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How the Mayweather-Pacquiao Saga Reminds Us of the Voter ID Game

Posted: Sep 24, 2012

 This week boxing champ Floyd Mayweather was ordered by a judge to pay over $113,000 for refusing to answer questions in boxer Manny Pacquiao’s defamation lawsuit against him. Even if you don’t follow boxing you’ve probably heard this story since it involves the last two popular boxers on the planet: What would be the fight of the century is not happening because Mayweather has made random needle-drawn blood tests a condition for fighting, though such tests are not standard policy in professional boxing. Pacquiao has refused these terms, but has consented to unlimited urine tests.

The reason for Mayweather’s insistence on a specific form of drug testing is that he believes Pacquiao uses performance-enhancing drugs. This is why Pacquiao sued him for defamation — though Mayweather has repeated this accusation repeatedly in public, Pacquiao has never tested positive for any kind of drugs. And so Pacquiao, in Mayweather’s mind, is guilty until proven innocent, and all Pacquiao can do in the meantime is at least clear his name through the lawsuit.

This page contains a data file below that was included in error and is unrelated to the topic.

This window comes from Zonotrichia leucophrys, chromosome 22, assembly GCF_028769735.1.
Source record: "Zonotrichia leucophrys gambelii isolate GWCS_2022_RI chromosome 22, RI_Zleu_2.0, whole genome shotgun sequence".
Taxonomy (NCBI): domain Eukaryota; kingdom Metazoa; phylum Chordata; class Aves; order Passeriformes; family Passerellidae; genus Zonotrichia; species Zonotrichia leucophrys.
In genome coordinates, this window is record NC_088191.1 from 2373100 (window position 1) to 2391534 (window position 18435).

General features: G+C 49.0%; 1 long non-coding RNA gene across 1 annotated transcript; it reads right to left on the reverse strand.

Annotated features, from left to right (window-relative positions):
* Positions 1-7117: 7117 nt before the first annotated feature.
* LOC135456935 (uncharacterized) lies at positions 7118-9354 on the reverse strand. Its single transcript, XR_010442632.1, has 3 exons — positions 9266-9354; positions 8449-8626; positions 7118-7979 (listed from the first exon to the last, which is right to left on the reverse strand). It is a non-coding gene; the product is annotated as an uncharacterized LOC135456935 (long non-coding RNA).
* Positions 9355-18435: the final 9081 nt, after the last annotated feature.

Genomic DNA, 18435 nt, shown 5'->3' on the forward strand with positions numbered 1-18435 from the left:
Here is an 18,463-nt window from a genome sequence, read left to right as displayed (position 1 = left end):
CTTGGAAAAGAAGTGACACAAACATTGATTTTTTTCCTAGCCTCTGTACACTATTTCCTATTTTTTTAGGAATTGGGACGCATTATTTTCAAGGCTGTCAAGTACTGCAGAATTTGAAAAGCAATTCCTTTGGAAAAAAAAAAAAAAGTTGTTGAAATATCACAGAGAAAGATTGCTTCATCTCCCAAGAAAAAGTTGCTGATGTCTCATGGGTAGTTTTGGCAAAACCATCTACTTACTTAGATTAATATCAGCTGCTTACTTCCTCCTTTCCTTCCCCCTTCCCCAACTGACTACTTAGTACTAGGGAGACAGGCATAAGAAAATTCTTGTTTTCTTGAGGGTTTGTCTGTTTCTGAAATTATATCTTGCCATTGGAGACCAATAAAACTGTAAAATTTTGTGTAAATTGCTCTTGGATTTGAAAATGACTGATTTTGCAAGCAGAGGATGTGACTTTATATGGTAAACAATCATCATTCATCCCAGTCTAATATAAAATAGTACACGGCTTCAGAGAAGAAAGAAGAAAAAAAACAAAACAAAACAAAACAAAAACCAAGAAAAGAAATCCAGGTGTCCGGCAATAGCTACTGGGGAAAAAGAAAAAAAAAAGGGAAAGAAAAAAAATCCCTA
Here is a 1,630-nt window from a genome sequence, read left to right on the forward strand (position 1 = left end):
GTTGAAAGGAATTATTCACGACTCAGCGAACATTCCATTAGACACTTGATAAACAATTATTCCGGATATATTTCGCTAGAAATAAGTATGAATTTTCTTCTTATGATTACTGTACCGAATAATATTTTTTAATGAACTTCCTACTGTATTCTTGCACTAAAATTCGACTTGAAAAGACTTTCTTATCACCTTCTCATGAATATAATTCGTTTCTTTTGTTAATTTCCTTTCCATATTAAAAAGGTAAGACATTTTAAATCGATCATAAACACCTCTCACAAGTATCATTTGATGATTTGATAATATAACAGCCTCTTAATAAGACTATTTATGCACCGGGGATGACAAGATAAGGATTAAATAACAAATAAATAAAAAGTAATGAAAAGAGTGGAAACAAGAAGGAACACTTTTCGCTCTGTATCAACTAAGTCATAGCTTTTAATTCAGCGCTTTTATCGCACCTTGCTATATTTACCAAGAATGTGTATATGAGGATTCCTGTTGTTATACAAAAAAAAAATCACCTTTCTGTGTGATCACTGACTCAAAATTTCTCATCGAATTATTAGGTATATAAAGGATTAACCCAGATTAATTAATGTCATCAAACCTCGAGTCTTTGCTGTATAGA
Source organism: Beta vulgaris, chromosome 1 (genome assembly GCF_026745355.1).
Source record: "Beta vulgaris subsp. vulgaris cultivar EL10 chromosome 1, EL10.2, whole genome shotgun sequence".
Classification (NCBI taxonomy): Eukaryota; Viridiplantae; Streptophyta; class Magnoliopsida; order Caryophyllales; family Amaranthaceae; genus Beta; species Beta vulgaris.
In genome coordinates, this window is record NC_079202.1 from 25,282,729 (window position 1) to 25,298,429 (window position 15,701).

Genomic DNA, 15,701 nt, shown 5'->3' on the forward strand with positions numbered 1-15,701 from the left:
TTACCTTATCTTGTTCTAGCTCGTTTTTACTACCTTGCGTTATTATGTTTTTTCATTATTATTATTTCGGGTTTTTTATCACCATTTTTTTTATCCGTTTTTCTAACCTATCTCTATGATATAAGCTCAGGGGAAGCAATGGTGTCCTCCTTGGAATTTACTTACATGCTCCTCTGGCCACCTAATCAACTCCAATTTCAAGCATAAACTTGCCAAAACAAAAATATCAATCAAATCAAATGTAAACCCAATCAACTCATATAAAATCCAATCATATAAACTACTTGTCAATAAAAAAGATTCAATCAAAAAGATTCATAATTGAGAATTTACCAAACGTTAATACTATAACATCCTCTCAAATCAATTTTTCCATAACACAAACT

It’s in this way that somehow the vote game reminds me of the boxing game, and not just because of all the theater and drama. In states like Pennsylvania they have made displaying a state-issued photo voter ID card a condition for voting. Reason being: They — and by “they” I mean people who tend to be Republicans — believe that rampant voter fraud is afoot. In their minds, voters are guilty of fraud until showing ID proves them innocent. Civil rights organizations such as The Advancement Project, ACLU, and the NAACP have had to sue these voter ID states for violating the fundamental rights of eligible voters. Read more here.


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